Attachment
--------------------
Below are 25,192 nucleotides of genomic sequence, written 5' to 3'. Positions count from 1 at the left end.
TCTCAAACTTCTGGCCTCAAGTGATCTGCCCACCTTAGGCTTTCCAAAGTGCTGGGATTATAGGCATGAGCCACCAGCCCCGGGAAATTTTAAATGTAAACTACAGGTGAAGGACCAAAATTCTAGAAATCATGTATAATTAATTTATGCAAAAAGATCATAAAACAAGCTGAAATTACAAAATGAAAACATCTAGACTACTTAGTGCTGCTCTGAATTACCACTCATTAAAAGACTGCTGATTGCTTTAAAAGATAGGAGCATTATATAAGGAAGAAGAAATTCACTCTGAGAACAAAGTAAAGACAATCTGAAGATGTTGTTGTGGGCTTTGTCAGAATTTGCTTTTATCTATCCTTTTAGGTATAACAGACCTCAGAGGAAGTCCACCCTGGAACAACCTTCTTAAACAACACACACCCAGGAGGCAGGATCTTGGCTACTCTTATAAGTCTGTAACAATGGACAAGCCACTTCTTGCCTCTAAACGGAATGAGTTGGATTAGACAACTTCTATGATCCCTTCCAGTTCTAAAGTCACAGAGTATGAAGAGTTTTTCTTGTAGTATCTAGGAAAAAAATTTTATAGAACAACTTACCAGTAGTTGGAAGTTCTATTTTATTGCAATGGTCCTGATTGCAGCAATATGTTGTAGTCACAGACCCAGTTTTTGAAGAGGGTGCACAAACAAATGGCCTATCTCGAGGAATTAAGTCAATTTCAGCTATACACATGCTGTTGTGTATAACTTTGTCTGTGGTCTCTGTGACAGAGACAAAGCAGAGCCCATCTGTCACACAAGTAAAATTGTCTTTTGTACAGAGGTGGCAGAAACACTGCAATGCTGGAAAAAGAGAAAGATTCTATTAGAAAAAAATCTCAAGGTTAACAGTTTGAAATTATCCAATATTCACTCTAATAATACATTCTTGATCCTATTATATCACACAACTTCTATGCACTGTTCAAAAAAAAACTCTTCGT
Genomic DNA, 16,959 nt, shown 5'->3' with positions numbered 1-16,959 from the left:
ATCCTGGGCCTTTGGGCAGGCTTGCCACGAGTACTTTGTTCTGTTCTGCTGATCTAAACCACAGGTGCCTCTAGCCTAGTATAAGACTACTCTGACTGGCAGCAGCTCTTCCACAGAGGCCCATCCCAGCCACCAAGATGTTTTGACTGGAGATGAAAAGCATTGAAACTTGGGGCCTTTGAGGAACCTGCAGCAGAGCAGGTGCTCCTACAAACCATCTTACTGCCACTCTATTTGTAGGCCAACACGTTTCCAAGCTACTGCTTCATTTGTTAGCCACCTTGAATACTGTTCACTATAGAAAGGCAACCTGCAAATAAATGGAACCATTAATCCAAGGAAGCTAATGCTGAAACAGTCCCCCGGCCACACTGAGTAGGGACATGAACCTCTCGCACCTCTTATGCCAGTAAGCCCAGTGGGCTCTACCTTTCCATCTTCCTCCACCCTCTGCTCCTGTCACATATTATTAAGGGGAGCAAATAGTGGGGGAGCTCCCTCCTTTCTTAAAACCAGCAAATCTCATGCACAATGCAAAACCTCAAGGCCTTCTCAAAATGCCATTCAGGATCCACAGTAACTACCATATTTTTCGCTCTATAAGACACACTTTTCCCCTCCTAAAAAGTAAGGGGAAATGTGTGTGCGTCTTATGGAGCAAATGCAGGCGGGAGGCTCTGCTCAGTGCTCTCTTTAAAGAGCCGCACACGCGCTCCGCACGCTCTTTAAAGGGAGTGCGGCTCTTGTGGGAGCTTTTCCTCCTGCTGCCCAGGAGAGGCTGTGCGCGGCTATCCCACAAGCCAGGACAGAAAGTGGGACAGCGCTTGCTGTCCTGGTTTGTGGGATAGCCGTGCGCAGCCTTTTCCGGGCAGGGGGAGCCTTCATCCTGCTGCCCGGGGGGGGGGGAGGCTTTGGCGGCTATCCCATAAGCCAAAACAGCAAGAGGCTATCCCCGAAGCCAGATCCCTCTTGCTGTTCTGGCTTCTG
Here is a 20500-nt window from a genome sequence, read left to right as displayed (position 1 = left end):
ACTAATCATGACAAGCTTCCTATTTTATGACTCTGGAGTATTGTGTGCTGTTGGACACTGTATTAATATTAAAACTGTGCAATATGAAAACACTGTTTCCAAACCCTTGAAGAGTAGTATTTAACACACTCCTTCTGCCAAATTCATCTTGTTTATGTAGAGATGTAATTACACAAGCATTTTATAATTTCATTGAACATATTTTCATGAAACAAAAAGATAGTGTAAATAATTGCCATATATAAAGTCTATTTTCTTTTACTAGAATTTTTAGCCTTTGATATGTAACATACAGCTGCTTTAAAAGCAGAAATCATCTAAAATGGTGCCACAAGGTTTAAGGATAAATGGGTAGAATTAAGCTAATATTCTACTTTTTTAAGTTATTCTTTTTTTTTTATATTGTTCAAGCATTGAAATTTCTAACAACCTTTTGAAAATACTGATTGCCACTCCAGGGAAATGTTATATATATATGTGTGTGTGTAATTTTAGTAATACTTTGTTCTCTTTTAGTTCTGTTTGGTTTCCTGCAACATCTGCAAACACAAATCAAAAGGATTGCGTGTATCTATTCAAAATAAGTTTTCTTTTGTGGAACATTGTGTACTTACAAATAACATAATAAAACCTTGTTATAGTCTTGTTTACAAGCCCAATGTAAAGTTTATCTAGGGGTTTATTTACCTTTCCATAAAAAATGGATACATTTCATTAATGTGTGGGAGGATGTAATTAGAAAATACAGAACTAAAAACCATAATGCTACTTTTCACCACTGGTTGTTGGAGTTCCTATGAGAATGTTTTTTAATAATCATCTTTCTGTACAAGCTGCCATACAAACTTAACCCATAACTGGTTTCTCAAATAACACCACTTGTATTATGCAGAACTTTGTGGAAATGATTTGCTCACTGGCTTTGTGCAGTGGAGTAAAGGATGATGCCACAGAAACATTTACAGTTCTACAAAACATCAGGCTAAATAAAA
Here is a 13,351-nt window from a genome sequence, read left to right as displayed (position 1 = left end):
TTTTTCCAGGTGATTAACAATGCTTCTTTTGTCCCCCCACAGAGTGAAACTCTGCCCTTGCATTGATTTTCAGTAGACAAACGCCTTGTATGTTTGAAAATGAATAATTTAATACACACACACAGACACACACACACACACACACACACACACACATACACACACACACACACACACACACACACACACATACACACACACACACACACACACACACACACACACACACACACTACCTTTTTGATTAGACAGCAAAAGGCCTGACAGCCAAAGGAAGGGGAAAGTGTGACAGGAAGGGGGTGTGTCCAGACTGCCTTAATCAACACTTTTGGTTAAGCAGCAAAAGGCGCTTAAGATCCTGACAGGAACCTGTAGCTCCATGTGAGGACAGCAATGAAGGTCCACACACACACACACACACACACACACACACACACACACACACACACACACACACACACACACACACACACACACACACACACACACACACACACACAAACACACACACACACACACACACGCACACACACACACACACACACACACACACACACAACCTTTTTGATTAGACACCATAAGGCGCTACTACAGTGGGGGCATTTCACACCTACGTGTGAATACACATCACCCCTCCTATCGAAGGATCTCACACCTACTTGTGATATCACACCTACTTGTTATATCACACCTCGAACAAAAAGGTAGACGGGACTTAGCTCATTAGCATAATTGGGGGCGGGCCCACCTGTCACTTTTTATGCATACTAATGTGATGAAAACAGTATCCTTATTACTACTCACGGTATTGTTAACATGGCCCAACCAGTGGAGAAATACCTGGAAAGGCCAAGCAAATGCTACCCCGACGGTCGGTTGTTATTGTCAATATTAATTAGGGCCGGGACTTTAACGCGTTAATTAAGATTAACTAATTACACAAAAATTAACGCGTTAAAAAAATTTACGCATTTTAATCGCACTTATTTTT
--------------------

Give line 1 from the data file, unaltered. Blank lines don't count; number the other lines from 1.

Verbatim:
Below are 25,192 nucleotides of genomic sequence, written 5' to 3'. Positions count from 1 at the left end.